Activist shareholder Elliott Management just revealed that LifeLock is its latest tech target, increasing the security company's chances of becoming a takeover target as well.
The firm disclosed late Thursday that it's taken a stake in LifeLock, which charges between $9.99 and $29.99 a month to protect its 4.3 million members from identity theft.
The arrival of an activist at LifeLock, which has no debt and a small cash pile, was only a matter of time. Its shares plunged last July, when the company was accused by the FTC of making deceptive claims about its services and failing to take steps required to protect the data of its users. The charges were settled, albeit for $100 million, and the company says it has made changes to avoid future issues with the agency. Yet its shares never quite recovered.
Elliott says it stepped in because it believes LifeLock is undervalued, and the firm has initiated discussions with the company's management. If recent history is anything to go by, the activist fund may encourage the exploration of strategic alternatives which culminates in a sale. It's already successfully pushed for this outcome at companies including Qlik Technologies, Riverbed Technology, Compuware and American Capital.
Private equity firms, especially those with technology-focused funds, are possible buyers. It helps that they're replenishing their coffers, with Vista Equity Partners and Thoma Bravo -- a longtime beneficiary of Elliott's agitation -- putting the final touches on respective funds totaling $10 billion and $7.2 billion, respectively. Consumer-focused security companies such as Intel's security arm, Intel Security, or AVG Technologies also could be interested, according to Wunderlich analyst Ryan MacDonald.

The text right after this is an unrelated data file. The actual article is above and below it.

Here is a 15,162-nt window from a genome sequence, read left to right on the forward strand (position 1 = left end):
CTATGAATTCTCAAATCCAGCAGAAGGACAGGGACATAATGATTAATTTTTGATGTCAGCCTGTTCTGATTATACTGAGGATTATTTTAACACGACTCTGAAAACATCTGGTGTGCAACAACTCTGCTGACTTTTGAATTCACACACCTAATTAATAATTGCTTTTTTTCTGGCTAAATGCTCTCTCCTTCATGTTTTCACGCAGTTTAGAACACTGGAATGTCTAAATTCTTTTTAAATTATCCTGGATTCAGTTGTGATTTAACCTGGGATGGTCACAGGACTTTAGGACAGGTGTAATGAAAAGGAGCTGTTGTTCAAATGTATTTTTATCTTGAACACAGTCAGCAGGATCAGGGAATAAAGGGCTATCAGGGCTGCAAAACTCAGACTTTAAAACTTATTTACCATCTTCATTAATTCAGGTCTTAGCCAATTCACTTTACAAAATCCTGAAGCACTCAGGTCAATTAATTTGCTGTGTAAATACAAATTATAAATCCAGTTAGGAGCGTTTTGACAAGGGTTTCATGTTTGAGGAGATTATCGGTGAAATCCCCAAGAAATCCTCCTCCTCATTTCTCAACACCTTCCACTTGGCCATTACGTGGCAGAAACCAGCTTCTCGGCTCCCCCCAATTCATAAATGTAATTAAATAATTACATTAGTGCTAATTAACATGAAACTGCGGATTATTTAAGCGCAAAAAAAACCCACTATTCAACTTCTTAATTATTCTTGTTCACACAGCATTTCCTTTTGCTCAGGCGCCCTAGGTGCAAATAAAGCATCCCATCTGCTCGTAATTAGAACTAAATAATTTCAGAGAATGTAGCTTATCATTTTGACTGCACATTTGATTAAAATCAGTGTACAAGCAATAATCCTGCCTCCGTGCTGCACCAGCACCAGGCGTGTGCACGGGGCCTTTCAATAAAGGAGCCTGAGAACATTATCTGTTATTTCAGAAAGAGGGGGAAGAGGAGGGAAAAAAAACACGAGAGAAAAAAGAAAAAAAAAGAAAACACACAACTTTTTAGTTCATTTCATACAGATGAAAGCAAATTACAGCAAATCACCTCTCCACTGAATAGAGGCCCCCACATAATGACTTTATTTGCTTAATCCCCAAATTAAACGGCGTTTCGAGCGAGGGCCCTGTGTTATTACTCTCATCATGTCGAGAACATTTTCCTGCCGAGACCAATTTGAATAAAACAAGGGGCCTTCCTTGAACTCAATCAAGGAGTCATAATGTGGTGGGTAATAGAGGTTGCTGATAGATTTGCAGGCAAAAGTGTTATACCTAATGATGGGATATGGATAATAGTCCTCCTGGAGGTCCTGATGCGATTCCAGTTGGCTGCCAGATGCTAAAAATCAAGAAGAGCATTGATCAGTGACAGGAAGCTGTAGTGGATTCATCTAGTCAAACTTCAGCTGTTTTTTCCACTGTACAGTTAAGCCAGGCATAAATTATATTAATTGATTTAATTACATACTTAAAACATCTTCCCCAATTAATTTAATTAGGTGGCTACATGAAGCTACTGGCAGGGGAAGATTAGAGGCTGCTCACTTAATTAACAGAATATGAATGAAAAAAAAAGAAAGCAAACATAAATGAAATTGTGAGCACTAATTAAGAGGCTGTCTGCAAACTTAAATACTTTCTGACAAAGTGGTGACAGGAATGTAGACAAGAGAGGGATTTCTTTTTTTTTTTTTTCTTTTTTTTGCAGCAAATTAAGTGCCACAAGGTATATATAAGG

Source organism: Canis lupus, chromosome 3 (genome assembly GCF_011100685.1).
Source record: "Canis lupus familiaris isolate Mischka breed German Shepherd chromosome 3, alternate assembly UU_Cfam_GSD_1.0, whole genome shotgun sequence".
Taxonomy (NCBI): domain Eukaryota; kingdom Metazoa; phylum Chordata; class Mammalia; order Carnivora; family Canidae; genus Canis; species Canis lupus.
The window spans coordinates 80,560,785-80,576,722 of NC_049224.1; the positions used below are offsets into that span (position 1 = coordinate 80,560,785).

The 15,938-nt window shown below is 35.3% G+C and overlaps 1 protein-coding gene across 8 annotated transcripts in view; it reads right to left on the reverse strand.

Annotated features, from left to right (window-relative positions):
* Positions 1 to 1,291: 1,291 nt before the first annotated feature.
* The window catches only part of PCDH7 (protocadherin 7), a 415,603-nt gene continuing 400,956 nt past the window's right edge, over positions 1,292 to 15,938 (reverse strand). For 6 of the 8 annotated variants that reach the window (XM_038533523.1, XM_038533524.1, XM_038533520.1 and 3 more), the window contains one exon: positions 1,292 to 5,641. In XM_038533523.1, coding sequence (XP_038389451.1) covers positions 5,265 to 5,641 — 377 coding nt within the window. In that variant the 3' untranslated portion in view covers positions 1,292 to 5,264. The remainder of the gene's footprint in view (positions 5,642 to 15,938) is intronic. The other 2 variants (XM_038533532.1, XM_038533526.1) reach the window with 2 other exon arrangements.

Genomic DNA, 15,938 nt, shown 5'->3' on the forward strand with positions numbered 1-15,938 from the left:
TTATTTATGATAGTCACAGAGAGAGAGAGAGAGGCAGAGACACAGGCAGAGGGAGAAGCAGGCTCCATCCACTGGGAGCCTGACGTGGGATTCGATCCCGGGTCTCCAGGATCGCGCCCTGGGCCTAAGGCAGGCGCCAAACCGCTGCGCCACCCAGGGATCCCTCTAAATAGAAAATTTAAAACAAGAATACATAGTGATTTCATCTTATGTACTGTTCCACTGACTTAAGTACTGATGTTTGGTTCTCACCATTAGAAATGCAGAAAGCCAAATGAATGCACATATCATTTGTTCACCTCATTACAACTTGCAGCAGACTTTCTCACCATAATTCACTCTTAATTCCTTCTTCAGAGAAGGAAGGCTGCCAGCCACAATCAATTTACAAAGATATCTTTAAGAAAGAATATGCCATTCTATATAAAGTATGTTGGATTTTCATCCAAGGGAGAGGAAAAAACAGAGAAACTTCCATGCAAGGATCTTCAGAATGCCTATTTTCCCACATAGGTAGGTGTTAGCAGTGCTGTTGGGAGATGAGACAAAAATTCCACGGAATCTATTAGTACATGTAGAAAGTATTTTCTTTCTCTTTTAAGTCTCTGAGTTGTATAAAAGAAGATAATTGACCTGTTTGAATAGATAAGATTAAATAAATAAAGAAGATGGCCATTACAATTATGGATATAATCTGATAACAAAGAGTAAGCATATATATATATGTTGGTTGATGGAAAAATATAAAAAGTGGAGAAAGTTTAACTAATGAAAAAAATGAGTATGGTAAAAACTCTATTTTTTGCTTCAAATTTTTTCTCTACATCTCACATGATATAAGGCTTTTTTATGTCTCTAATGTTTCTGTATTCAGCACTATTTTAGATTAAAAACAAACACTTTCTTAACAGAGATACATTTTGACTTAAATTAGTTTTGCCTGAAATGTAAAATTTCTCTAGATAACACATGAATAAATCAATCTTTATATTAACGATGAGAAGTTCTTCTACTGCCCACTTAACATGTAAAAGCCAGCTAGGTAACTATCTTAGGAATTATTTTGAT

LifeLock's shares have been buoyed by Elliott's stake -- and the fund itself is already enjoying a 20 percent gain on its average buy-in price of $12.96, according to filings. Even so, the company isn't overly expensive.
LifeLock is valued at roughly 2.1 times sales, having delivered 22 percent revenue growth in the past 12 months. That compares with the about 6 times sales Symantec paid to buy cybersecurity firm Blue Coat, which reported revenue growth of 17 percent in the year ended April 30. It's arguable that LifeLock can't command the same premium as Blue Coat because its services are tailored for consumer, rather than corporate, customers. But there's still a big valuation gap there.
While Elliott could seek board representation and other changes rather than a sale, it might be deterred by LifeLock's staggered board election structure from going this route and launching an extended campaign, according to Bloomberg Intelligence analyst Gregory Elders. That increases the chance that it pushes for a sale. Besides, the return from a faster resolution can then be spent betting on the firm's next big idea.
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